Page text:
On paper, the rupee’s depreciation is a good thing for export-oriented pharmaceutical companies that can get more for the dollars they earn. However, for an industry that relies heavily on imported ingredients to serve the domestic market, the import numbers may offset the export gains.
Pharma firms often import ingredients, and after adding value, sells them in export markets.
“The randomness of the rupee is affecting our export and import bets, as many times when we go to import, the rupee is on a high and while selling the product it falls to the lowest” said a senior official from Dr Reddy’s Laboratories seeking anonymity.
Many pharma companies import ingredients from China. Moreover, the prices of many other products such as solvents are linked to the prices of crude oil. So what they earn from net exports plays a hedge against the import of these goods.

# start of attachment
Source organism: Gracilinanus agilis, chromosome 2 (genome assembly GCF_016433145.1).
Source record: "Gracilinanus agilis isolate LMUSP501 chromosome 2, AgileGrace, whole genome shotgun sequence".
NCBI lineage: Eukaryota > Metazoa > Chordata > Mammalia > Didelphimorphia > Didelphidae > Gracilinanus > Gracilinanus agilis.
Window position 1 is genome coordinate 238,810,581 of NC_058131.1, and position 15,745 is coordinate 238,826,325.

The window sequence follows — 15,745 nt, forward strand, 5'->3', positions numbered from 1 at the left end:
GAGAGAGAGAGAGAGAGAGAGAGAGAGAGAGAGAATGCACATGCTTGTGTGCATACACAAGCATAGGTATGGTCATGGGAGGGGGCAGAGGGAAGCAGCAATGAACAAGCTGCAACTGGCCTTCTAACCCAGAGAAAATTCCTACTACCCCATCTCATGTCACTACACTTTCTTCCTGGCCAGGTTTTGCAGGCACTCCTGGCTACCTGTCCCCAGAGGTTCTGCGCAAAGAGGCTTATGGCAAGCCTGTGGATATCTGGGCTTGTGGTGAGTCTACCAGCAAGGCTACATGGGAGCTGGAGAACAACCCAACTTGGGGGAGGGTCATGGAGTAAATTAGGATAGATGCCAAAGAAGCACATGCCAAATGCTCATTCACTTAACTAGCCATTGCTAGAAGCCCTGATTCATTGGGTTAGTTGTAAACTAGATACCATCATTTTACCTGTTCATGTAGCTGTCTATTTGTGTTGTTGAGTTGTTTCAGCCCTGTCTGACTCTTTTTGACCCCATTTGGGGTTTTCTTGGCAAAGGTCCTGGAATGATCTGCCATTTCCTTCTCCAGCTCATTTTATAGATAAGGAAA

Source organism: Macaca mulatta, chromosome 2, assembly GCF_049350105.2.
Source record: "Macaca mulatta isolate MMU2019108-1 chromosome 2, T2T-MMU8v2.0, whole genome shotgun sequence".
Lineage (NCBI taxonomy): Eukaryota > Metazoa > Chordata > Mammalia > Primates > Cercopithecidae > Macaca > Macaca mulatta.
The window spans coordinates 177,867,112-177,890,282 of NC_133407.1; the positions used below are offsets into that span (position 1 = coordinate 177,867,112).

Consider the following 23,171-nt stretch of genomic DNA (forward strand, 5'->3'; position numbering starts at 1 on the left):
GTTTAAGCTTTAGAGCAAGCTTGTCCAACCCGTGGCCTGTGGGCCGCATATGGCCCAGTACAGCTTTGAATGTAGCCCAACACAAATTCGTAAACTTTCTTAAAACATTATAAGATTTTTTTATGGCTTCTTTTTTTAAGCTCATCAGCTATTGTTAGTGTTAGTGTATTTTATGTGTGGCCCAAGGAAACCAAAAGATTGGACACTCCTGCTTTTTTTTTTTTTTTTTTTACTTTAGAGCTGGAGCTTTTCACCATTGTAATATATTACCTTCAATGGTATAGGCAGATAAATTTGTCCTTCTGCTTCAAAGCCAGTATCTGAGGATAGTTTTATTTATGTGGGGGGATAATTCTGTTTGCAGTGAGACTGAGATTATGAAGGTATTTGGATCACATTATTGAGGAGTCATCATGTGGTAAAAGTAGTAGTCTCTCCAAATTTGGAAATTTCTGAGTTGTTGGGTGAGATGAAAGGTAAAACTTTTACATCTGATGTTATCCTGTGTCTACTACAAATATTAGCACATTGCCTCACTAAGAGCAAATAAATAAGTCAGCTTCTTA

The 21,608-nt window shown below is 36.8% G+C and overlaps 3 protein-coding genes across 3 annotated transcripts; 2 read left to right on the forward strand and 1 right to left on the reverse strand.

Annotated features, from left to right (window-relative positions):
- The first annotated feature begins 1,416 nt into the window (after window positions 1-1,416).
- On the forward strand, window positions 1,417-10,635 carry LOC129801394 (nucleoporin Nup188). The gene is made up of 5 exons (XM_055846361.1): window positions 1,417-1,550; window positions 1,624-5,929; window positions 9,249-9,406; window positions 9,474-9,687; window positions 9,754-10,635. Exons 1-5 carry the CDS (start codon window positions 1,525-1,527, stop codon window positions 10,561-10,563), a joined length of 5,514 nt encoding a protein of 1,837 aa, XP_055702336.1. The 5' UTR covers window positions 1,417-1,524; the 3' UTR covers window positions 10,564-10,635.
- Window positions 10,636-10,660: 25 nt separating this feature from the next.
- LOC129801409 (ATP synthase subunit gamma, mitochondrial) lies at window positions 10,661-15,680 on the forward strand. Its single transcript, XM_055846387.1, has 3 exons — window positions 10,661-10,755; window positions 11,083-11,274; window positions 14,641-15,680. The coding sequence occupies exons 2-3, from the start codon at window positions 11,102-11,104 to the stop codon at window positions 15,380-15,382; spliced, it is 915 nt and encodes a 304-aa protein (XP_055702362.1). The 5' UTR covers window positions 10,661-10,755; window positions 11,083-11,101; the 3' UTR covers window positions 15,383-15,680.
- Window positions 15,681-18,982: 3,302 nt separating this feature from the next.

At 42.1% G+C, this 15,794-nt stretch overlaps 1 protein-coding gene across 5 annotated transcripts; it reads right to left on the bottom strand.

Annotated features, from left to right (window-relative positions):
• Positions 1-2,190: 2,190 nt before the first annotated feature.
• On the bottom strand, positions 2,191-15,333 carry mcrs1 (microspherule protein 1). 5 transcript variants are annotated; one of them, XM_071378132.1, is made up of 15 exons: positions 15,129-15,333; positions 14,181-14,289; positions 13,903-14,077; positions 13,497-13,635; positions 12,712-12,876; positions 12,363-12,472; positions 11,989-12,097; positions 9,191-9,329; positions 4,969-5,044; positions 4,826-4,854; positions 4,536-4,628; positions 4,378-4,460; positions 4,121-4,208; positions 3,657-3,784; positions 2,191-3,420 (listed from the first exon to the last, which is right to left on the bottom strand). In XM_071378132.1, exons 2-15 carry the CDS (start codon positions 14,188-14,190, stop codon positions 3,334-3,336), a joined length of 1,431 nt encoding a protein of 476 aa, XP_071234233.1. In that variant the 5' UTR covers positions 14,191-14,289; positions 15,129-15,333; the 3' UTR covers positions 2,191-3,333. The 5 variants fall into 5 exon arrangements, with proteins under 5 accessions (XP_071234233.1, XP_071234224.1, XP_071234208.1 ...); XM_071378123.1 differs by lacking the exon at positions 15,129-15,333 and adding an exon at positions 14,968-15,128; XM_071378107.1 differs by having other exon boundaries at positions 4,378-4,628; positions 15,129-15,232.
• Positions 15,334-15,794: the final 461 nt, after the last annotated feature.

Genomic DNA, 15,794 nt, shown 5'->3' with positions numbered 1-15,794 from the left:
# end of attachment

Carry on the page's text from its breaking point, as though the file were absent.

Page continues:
The Indian pharma industry sells goods worth Rs 100,000 crore of which 40% constitute exports. The remaining 60% depends on imported ingredients.
“This volatility takes most pharma exporters by surprise since they would have covered their exposures (during export) to some extent only and that hedge might not result in gains,” said Ramesh Swaminathan, president, finance, Lupin.
“There are other issues such as capex, foreign funding etc related to rupee. Hence even a sustained depreciation is not a unidirectional boon for pharma industry,” said Ranjit Shahani, managing director, Novartis India and president, Organisation of Pharmaceutical Producers.